Federal prosecutors in Germany have charged a German national with espionage; the man is accused of spying for Russia.
The individual, identified as one Jens F, is alleged to have collected computer files containing floor plans of the German parliament building - the Bundestag, while doing contracting work to maintain portable electrical devices at the parliament's facilities.
The suspect is charged with passing of the floor plans to a Russian military intelligence (GRU) agent said to be attached to the Russian Embassy sometime between July and September 2017, using a computer storage device to do so.
The charges against the man were said to have been brought on 12 February, but only reported on Thursday in a press release.
Prosecutors did not provide any further information or evidence, nor a possible motive for the alleged crime.
Under the German Criminal Code, working as an agent for a foreign intelligence service carries the penalty of imprisonment for a term not exceeding five years and/or a fine, and "in especially serious cases," imprisonment for a term between one and ten years.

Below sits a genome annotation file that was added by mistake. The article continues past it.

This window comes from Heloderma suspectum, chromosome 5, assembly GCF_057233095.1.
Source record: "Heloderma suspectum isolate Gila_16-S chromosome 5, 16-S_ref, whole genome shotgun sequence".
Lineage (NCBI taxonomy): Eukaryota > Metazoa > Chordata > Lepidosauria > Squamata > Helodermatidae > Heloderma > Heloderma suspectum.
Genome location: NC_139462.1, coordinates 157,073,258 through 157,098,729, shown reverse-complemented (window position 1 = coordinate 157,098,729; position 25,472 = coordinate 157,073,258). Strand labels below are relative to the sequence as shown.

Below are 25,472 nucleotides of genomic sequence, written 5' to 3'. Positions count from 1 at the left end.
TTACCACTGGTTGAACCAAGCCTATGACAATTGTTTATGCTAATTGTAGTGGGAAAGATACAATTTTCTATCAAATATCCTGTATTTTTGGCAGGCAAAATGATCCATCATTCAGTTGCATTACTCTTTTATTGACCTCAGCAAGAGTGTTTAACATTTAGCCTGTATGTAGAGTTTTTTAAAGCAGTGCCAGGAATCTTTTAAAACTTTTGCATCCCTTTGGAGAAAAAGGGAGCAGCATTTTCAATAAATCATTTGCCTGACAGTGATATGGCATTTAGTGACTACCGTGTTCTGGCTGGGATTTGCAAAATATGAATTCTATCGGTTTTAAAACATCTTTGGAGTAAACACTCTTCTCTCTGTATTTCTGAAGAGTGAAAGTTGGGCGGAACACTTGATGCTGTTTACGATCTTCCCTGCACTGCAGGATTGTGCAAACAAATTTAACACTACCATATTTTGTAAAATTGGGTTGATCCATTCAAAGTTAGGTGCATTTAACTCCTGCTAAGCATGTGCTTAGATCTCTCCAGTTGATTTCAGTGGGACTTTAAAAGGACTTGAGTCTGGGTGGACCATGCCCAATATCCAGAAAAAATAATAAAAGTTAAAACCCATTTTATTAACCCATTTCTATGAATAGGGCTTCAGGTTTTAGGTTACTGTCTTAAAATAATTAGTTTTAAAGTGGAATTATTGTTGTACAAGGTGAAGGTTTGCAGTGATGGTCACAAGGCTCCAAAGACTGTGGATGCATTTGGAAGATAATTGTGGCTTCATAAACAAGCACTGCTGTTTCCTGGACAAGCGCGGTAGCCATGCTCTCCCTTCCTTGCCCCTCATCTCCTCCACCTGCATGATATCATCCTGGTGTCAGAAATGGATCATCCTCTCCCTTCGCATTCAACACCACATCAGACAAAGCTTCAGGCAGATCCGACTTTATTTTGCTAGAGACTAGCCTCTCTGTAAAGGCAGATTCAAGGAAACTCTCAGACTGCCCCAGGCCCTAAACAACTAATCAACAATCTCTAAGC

Russian officials have not commented on the allegations.
The espionage allegations come amid ongoing regional and international tensions over the construction of Nord Stream 2, a joint Russian-Western European energy infrastructure megaproject promising to provide Germany and other European nations up to 55 billion cubic meters of additional Russian gas per year via pipelines at the bottom of the Baltic Sea. Washington and its European allies have spent years attempting to torpedo the project, applying sanctions and pressuring Europe to buy more expensive American liquefied natural gas instead.